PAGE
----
Sidebar:  In 1204, to compound the growing weakness of their once great Empire, the Byzantines were attacked by Roman Catholic Crusaders who overran and savagely sacked Constantinople and rampaged through other parts of Anatolia and even parts of what would be eastern Turkey today


 Total Arab Conquest of Persia

 Arab militaries also began their conquest of Persia in the early 630s, remember.  Parts of the Persian Empire's military and ruling dynasty retreated eastward in that vast country and continued the war against the Muslim invaders for almost twenty years.  Even so, by 651 C.E. all of the Empire was fully under Arab rule, even as the Arabs continued their invasions eastward into Afghanistan and parts of India (especially what is now Pakistan).   The conquered Persian population --- while not forced to become Muslim ---sooner or later converted to Muslim in order to enjoy a higher status and more economic opportunities.  For all that, the age-old dominant Zoroaster religion was widely practiced sotto-voce for hundreds of years after the Arab conquest. 

Keep in mind --- something we'll deal with later here --- that the rulers of Muslim Persia converted the country to Shiite Islam in the early 16th century, and for a variety of reasons discussed later too.  But not least, far from it, to consolidate the various ethnic groups that the Persian kings ruled over.

      Sidebar Comments:  The status and fate of Iranian Zoroastrians and Iranian Jews from the Arab conquests to the Islamist Revolution of 1979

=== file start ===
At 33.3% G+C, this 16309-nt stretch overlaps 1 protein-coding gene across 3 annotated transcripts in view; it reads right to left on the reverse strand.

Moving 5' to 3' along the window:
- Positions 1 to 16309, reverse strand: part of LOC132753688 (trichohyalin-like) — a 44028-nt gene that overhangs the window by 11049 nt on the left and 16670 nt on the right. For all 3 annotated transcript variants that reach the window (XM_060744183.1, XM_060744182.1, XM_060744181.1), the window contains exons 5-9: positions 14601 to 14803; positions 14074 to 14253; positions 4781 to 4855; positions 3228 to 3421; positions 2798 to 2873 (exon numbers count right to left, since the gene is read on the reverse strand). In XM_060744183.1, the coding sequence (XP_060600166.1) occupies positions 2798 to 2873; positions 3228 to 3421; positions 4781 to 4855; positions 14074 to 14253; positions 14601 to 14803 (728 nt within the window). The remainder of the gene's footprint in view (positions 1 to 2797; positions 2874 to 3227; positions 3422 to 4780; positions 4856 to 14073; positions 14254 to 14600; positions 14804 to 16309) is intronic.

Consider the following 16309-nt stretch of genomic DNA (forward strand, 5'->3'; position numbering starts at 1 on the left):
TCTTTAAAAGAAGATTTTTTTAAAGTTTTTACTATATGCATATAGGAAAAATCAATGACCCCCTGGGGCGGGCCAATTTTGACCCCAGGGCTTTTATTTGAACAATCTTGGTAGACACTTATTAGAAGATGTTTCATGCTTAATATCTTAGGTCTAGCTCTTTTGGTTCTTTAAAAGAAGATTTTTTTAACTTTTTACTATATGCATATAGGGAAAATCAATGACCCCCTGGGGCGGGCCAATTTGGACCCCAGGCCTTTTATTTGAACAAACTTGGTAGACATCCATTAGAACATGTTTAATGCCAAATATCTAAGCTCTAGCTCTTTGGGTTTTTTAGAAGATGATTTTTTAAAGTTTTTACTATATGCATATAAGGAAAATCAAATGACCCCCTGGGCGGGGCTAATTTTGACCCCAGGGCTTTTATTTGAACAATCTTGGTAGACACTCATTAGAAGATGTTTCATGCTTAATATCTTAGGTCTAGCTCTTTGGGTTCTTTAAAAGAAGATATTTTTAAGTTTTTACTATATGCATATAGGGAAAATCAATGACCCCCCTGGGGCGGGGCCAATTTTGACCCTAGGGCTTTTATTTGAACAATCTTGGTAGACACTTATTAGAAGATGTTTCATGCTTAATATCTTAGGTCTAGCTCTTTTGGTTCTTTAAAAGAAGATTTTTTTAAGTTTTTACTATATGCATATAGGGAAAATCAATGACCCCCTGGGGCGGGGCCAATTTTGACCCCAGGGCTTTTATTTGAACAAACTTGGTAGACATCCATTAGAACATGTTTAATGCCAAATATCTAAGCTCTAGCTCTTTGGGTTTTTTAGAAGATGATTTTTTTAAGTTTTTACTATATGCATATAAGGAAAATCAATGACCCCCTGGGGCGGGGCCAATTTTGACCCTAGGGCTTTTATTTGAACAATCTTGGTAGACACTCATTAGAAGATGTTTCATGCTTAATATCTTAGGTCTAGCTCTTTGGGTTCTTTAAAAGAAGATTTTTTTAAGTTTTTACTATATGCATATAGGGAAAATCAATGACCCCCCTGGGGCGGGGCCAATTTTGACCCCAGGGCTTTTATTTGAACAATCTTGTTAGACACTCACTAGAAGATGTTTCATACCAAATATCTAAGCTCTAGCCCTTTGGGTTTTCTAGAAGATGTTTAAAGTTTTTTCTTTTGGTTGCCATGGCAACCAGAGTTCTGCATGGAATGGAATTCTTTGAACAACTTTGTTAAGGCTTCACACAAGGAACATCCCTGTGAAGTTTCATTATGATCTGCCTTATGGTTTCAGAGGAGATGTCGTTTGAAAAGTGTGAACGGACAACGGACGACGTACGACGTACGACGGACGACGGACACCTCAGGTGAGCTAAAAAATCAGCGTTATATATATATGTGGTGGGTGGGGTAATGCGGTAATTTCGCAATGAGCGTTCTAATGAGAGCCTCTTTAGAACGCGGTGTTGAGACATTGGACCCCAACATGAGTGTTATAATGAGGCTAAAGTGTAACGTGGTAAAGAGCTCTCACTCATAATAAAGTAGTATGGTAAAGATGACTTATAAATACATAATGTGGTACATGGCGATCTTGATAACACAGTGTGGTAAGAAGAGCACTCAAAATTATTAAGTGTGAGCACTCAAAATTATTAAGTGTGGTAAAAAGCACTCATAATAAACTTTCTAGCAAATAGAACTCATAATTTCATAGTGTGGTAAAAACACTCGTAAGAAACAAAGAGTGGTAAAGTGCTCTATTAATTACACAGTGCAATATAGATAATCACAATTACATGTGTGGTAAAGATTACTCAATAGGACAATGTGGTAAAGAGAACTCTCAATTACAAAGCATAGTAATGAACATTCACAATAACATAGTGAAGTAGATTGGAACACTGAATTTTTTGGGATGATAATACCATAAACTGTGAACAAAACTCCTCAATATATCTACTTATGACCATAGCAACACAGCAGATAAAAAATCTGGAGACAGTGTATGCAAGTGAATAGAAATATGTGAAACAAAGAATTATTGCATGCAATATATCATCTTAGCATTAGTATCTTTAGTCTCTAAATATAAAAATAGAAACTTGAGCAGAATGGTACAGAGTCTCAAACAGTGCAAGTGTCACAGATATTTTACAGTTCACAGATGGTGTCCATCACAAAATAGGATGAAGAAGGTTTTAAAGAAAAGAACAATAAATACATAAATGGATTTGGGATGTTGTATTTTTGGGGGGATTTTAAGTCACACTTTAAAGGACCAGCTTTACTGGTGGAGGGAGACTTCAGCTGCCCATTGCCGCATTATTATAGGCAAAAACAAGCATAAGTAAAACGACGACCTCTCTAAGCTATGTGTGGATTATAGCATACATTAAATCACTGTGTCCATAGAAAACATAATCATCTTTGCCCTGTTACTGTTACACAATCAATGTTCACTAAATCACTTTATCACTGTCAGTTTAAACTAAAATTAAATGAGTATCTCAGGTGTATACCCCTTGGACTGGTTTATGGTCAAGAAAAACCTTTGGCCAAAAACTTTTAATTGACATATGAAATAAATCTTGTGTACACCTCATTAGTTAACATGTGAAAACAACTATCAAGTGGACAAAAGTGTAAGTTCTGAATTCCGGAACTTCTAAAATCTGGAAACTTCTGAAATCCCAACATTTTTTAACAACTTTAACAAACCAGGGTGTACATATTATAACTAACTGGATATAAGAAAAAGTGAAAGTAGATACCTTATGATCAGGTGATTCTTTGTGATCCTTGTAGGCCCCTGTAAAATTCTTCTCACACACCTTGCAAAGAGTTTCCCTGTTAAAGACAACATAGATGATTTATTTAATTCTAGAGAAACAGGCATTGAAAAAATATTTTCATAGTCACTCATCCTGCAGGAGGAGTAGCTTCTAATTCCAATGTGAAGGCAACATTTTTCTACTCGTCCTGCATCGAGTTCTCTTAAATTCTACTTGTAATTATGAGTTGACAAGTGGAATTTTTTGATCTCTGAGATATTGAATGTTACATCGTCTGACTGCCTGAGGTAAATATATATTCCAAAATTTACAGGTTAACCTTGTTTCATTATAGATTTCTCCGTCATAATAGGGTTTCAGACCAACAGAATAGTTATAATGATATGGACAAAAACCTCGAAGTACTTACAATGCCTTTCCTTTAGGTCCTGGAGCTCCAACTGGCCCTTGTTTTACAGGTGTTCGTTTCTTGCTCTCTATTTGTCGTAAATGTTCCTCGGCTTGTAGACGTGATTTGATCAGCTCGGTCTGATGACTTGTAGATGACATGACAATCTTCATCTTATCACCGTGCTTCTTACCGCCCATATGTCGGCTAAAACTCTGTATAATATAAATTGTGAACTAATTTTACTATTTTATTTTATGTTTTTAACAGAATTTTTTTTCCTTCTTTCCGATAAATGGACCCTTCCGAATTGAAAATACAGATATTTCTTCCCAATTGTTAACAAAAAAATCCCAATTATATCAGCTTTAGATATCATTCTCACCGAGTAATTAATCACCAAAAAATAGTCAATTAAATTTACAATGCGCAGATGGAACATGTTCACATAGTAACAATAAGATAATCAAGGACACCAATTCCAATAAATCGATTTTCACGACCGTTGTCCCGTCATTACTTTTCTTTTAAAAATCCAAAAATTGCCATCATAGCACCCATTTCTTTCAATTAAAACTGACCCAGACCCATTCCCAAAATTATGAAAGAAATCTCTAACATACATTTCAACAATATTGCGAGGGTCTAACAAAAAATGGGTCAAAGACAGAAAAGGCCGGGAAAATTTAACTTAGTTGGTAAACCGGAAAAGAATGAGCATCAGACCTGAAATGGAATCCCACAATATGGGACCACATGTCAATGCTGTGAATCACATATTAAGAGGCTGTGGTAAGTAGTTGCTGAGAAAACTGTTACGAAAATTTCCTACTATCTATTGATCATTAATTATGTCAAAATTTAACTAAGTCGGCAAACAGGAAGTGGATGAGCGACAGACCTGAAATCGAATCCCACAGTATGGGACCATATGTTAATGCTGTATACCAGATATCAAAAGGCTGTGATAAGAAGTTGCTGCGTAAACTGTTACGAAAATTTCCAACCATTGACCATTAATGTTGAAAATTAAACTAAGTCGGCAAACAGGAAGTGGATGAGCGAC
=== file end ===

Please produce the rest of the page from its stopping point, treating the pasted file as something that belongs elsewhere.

Zoroastrians, believe it or not, were openly active in the Iranian Shah's semi-secular regime when, in the late 1970s, the Islamist Revolution led by the fanatical Ayatollah Khomeini erupted and overthrew his reign.  Khomeini was a radical jihadi-dogmatist, full of fervor to destroy all western influences in the country while simultaneously imposing on its 40 million population in 1979 ---nowadays double that number --- a rigid Sharia legal system with Big-Brother like controls over them.  

What followed for the Zoroastrians?  Considered pagans, they were persecuted, killed, or pressured to convert to Islam if they wanted to survive.  So much for the wonders of rule by a frenzied religious Shia dictatorship.  In 2012, Iranian census found a little more than 28,000 people admitting that they were still practicing their religion.  More likely, the Muslim-converts in Iran since the 1979 Revolution continue in fairly large numbers to adhere to their original religion.  

And Iranian Jews?  

Fortunately, all but a handful of Iran's 60,000 Jews quickly scattered out of the country in the late 1970s.  About 40,000 ended up in the USA, most of them well educated and quickly assimilating to American life.  Another 20,000 went to Israel.  A thousand or so Jews remain in Iran today, unable to emigrate . . . though the government continues to lie about the numbers of happy-go-lucky Jews still living there. 

  NOTE:  An appendix, to appear in part 3 of this (with other appendixes), sets out the status of Jewish and Palestinian   refugees as a result of the 1947-48 civil war and later war between Israel and 5 invading Arab states.